BioWorld International Correspondent

PARIS - Innogenetics NV reported mixed results from Phase IIb trials of its E1 viral protein-based therapeutic vaccine for chronic hepatitis C.

The data confirmed the safety and tolerability of the vaccine and its ability both to stimulate immune responses and to stabilize liver fibrosis in patients treated with the vaccine. But the control group showed a slower deterioration of the liver (fibrosis) than in previous literature and there was no statistically significant difference between the vaccine-treated patients group and the placebo group.

The company said the unexpectedly small difference between the groups could have been due to parameters such as dosing or the length of treatment. The main investigators suggested that the treatment period of one of the trials, which is ongoing, be extended by at least another 15 months. Innogenetics intends to follow that recommendation, providing it is approved at the full investigators' meeting at the end of June.

The company's CEO, Frank Morich, said he "remains confident about the potential of our therapeutic E1 vaccine. It remains our lead project within our therapeutic vaccine portfolio." But he acknowledged that its development program has been set back by more than a year. "The next crucial milestone for this program is now expected for approximately mid-2007," he said.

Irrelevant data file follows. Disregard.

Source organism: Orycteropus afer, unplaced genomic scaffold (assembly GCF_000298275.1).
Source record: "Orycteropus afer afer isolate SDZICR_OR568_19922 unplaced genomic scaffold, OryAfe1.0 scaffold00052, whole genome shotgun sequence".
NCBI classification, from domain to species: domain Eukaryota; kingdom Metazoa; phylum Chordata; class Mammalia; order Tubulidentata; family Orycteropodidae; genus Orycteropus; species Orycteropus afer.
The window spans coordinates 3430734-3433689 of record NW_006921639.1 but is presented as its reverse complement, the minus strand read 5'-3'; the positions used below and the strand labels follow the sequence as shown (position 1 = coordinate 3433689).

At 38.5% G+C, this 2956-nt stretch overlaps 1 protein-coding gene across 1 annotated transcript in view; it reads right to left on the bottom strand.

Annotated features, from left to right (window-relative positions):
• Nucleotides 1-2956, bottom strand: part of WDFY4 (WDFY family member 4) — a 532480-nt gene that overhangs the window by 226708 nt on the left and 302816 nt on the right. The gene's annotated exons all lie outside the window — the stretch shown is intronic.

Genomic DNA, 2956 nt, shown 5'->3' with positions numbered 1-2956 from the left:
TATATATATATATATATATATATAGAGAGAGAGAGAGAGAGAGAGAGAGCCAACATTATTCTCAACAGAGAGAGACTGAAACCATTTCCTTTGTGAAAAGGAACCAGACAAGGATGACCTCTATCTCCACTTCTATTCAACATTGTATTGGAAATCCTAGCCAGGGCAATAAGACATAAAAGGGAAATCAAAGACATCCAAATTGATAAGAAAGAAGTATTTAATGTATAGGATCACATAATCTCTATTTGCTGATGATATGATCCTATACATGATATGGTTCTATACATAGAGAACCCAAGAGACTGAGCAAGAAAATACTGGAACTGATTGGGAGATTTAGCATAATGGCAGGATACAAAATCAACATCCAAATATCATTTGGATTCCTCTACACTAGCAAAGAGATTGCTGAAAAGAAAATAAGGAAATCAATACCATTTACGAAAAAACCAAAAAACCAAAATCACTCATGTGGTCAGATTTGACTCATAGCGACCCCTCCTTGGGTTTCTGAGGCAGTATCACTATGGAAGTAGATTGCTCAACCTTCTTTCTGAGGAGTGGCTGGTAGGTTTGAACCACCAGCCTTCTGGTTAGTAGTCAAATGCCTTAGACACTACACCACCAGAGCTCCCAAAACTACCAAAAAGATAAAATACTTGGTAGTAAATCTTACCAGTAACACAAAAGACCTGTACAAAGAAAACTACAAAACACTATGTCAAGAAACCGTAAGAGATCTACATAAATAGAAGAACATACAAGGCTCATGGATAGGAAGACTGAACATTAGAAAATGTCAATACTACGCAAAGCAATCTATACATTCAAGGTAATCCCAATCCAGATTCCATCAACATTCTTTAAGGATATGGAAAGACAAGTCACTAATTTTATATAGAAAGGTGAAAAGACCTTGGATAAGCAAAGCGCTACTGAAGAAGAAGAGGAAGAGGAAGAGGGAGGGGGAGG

Two Phase IIb trials were differentiated by the dosage and the origin of the vaccine material. The first involved Innogenetics' HCV E1 vaccine, which incorporates mammalian-derived E1 material and was administered at 20 mg. The second trial, still ongoing, involves administration of a vaccine incorporating yeast-derived E1 material (the HCV E1y vaccine) at 50 mg.

An earlier Phase IIa trial confirmed the strong immune response in patients treated with the vaccine. Liver fibrosis was stabilized after 17 months, and there even was a regression of fibrosis after three years.

Innogenetics' chief therapeutics officer, Guy Buyens, said "the behavior of the placebo group was quite unexpected." Pointing out that "the vaccine candidate again induced strong immune responses and reproduced the results of the Phase IIa study on liver histology," Buyens said the extension of the second Phase IIb study with its higher dosing would "optimize the study design for proof of efficacy."

At the end of March, Innogenetics reported positive results from a Phase I trial in the U.S. of a therapeutic vaccine candidate for hepatitis B acquired from Genencor International Inc. A week earlier, the company had raised €34.5 million through a private placement of 2.7 million new shares with institutional investors, although it had initially planned to raise no more than €20 million.